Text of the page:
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Book Description Vanderbilt University Press, United States, 2003. Paperback. Condition: New. New. Language: English . Brand New Book. On the morning of November 3, 1979, a group of black and white demonstrators were preparing to march against the Ku Klux Klan through the streets of Greensboro, North Carolina, when a caravan of Klansmen and Nazis opened fire on them. Eighty-eight seconds later, five demonstrators lay dead and ten others were wounded. Four TV stations recorded their deaths by Klan gunfire. Yet, after two criminal trials, not a single gunman spent a day in prison. Despite this outrage, the survivors won an unprecedented civil-court victory in 1985 when a North Carolina jury held the Greensboro police jointly liable with the KKK for wrongful death. In passionate first-person accounts, Through Survivors Eyes tells the story of six remarkable people who set out to change the world. The survivors came of age as the protest generation, joining the social movements of the 1960s and 1970s. They marched for civil rights, against war, for textile and healthcare workers, and for black power and women s liberation. As the mass mobilizations waned in the mid-1970s, they searched for a way to continue their activism, studied Marxism, and became communists. Nelson Johnson, who grew up on a farm in eastern North Carolina in a family proud of its African American heritage, settled in Greensboro in the 1960s and became a leader of the Black Liberation Movement and a decade later the founder of the Faith Community Church. Willena Cannon, the daughter of black sharecroppers, witnessed a KKK murder as a child and was spurred to a life of activism. Her son, Kwame Cannon, was only ten when he saw the Greensboro killings. Marty Nathan, who grew up the daughter of a Midwestern union organizer and came to the South to attend medical school, lost her husband to the Klan/Nazi gunfire. Paul Bermanzohn, the son of Jewish Holocaust survivors, was permanently injured during the shootings. Sally Bermanzohn, a child of the New York suburbs who came south to join the Civil Rights Movement, watched in horror as her friends were killed and her husband was wounded. Through Survivors Eyes is the story of people who abandoned conventional lives to become civil rights activists and then revolutionaries. It is about blacks and whites who united against Klan/Nazi terror, and then had to overcome unbearable hardship, and persist in seeking justice. It is also a story of one divided southern community, from the protests of black college students of the late 1960s to the convening this January of a Truth and Community Reconciliation Project (on the South African model) intended to reassess the Massacre. Seller Inventory # AAC9780826514394

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Book Description Vanderbilt University Press, United States, 2003. Paperback. Condition: New. New. Language: English . Brand New Book. On the morning of November 3, 1979, a group of black and white demonstrators were preparing to march against the Ku Klux Klan through the streets of Greensboro, North Carolina, when a caravan of Klansmen and Nazis opened fire on them. Eighty-eight seconds later, five demonstrators lay dead and ten others were wounded. Four TV stations recorded their deaths by Klan gunfire. Yet, after two criminal trials, not a single gunman spent a day in prison. Despite this outrage, the survivors won an unprecedented civil-court victory in 1985 when a North Carolina jury held the Greensboro police jointly liable with the KKK for wrongful death. In passionate first-person accounts, Through Survivors Eyes tells the story of six remarkable people who set out to change the world. The survivors came of age as the protest generation, joining the social movements of the 1960s and 1970s. They marched for civil rights, against war, for textile and healthcare workers, and for black power and women s liberation. As the mass mobilizations waned in the mid-1970s, they searched for a way to continue their activism, studied Marxism, and became communists. Nelson Johnson, who grew up on a farm in eastern North Carolina in a family proud of its African American heritage, settled in Greensboro in the 1960s and became a leader of the Black Liberation Movement and a decade later the founder of the Faith Community Church. Willena Cannon, the daughter of black sharecroppers, witnessed a KKK murder as a child and was spurred to a life of activism. Her son, Kwame Cannon, was only ten when he saw the Greensboro killings. Marty Nathan, who grew up the daughter of a Midwestern union organizer and came to the South to attend medical school, lost her husband to the Klan/Nazi gunfire. Paul Bermanzohn, the son of Jewish Holocaust survivors, was permanently injured during the shootings. Sally Bermanzohn, a child of the New York suburbs who came south to join the Civil Rights Movement, watched in horror as her friends were killed and her husband was wounded. Through Survivors Eyes is the story of people who abandoned conventional lives to become civil rights activists and then revolutionaries. It is about blacks and whites who united against Klan/Nazi terror, and then had to overcome unbearable hardship, and persist in seeking justice. It is also a story of one divided southern community, from the protests of black college students of the late 1960s to the convening this January of a Truth and Community Reconciliation Project (on the South African model) intended to reassess the Massacre. Seller Inventory # AAC9780826514394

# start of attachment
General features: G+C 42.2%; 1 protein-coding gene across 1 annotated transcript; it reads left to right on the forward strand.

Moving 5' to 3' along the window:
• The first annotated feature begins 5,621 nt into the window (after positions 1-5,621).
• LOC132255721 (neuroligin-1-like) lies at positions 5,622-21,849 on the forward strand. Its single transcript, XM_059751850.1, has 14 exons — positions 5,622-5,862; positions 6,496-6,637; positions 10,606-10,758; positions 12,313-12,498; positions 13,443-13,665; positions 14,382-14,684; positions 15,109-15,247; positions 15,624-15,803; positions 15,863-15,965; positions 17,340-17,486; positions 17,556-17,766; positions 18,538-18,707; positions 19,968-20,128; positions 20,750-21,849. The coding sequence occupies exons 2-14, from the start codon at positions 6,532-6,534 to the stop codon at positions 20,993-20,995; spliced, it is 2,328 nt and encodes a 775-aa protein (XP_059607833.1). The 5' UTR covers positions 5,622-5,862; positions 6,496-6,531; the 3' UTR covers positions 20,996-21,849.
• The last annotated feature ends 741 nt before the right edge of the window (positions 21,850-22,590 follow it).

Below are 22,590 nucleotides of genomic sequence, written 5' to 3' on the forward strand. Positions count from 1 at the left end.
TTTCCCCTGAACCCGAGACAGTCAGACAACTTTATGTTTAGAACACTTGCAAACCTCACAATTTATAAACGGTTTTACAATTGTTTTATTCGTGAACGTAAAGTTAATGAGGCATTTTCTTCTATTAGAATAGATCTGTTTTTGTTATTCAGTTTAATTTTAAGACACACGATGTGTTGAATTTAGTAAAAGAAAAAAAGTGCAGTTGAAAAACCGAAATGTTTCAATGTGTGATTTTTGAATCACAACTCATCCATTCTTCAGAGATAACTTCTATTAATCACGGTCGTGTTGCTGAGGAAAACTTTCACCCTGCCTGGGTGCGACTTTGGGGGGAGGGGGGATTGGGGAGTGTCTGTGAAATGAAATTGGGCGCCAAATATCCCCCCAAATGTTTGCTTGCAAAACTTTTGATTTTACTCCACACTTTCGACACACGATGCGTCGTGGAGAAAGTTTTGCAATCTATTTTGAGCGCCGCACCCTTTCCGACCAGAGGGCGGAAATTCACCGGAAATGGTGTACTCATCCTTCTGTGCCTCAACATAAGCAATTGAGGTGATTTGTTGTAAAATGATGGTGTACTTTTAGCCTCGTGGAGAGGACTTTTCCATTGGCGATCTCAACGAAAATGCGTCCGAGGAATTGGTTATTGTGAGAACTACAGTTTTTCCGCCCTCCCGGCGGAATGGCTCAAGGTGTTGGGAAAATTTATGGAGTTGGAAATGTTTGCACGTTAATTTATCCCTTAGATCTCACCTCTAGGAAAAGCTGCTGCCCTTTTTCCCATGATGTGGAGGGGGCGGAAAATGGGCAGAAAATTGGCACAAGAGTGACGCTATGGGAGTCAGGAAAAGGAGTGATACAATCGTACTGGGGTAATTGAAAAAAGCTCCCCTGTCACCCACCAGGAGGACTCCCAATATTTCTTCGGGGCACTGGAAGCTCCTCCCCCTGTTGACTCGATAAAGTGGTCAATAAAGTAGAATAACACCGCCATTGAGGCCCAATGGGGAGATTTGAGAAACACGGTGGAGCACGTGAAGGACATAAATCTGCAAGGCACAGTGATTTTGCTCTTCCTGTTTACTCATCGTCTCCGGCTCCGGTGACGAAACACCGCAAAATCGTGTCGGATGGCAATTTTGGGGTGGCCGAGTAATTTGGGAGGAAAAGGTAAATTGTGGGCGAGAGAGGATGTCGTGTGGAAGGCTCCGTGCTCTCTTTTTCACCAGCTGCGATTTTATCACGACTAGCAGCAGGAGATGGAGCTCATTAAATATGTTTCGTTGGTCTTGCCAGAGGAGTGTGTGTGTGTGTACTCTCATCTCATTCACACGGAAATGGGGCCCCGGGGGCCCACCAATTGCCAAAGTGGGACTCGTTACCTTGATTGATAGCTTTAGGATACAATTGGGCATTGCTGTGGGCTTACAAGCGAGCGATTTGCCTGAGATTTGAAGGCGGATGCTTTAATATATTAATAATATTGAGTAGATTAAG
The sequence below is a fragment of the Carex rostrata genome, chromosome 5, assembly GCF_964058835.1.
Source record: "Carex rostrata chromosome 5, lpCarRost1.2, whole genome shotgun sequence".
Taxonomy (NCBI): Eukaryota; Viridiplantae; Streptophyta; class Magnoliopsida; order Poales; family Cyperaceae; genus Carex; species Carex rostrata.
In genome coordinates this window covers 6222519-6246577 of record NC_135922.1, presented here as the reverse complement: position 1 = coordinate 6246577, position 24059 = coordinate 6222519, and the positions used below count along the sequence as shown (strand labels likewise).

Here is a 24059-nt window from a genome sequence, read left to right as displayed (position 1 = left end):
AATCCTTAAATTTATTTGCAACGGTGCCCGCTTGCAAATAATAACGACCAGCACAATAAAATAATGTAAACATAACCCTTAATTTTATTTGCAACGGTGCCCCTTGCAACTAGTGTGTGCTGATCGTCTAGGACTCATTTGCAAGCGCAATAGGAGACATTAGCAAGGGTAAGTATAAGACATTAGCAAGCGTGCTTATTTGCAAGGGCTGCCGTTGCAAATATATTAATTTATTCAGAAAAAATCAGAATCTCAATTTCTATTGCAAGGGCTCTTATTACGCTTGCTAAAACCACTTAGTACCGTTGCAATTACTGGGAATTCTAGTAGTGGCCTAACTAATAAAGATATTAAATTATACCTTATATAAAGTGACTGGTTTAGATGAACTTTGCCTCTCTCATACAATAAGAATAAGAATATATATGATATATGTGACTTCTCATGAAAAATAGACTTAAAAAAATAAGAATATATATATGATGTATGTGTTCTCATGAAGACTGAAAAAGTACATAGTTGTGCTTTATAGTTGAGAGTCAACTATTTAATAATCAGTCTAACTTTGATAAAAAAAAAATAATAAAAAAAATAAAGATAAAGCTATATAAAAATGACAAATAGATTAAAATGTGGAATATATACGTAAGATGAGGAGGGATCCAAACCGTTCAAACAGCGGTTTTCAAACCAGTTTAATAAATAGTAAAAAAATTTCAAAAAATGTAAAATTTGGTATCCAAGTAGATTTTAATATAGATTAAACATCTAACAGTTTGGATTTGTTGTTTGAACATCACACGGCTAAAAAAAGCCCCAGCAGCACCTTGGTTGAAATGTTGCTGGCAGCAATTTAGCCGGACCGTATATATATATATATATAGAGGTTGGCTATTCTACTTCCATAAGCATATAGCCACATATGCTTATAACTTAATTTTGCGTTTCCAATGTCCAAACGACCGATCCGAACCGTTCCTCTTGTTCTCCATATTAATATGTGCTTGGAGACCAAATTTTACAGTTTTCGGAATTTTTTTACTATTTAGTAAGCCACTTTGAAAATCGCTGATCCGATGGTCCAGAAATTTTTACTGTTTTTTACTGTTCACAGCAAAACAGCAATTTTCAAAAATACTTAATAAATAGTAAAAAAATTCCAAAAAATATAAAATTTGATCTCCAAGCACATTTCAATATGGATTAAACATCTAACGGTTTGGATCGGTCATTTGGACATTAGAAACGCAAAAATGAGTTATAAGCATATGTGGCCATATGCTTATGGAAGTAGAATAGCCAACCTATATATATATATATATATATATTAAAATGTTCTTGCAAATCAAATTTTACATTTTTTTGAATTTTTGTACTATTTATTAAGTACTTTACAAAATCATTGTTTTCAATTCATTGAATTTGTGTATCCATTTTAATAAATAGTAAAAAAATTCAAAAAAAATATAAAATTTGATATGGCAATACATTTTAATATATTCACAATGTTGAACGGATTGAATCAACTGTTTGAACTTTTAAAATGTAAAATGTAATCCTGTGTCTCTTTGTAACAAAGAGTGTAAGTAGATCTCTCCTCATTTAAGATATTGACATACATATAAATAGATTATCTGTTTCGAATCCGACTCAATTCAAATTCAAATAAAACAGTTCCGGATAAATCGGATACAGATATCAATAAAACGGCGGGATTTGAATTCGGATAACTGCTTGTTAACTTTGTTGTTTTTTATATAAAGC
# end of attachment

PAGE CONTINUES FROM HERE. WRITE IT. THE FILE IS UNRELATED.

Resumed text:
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Book Description Vanderbilt University Press. Paperback. Condition: New. 400 pages. Dimensions: 9.6in. x 7.0in. x 1.0in.On the morning of November 3, 1979, a group of black and white demonstrators were preparing to march against the Ku Klux Klan through the streets of Greensboro, North Carolina, when a caravan of Klansmen and Nazis opened fire on them. Eighty-eight seconds later, five demonstrators lay dead and ten others were wounded. Four TV stations recorded their deaths by Klan gunfire. Yet, after two criminal trials, not a single gunman spent a day in prison. Despite this outrage, the survivors won an unprecedented civil-court victory in 1985 when a North Carolina jury held the Greensboro police jointly liable with the KKK for wrongful death. In passionate first-person accounts, Through Survivors Eyes tells the story of six remarkable people who set out to change the world. The survivors came of age as the protest generation, joining the social movements of the 1960s and 1970s. They marched for civil rights, against war, for textile and healthcare workers, and for black power and womens liberation. As the mass mobilizations waned in the mid-1970s, they searched for a way to continue their activism, studied Marxism, and became communists. Nelson Johnson, who grew up on a farm in eastern North Carolina in a family proud of its African American heritage, settled in Greensboro in the 1960s and became a leader of the Black Liberation Movement and a decade later the founder of the Faith Community Church. Willena Cannon, the daughter of black sharecroppers, witnessed a KKK murder as a child and was spurred to a life of activism. Her son, Kwame Cannon, was only ten when he saw the Greensboro killings. Marty Nathan, who grew up the daughter of a Midwestern union organizer and came to the South to attend medical school, lost her husband to the KlanNazi gunfire. Paul Bermanzohn, the son of Jewish Holocaust survivors, was permanently injured during the shootings. Sally Bermanzohn, a child of the New York suburbs who came south to join the Civil Rights Movement, watched in horror as her friends were killed and her husband was wounded. Through Survivors Eyes is the story of people who abandoned conventional lives to become civil rights activists and then revolutionaries. It is about blacks and whites who united against KlanNazi terror, and then had to overcome unbearable hardship, and persist in seeking justice. It is also a story of one divided southern community, from the protests of black college students of the late 1960s to the convening this January of a Truth and Community Reconciliation Project (on the South African model) intended to reassess the Massacre. This item ships from multiple locations. Your book may arrive from Roseburg,OR, La Vergne,TN. Paperback. Seller Inventory # 9780826514394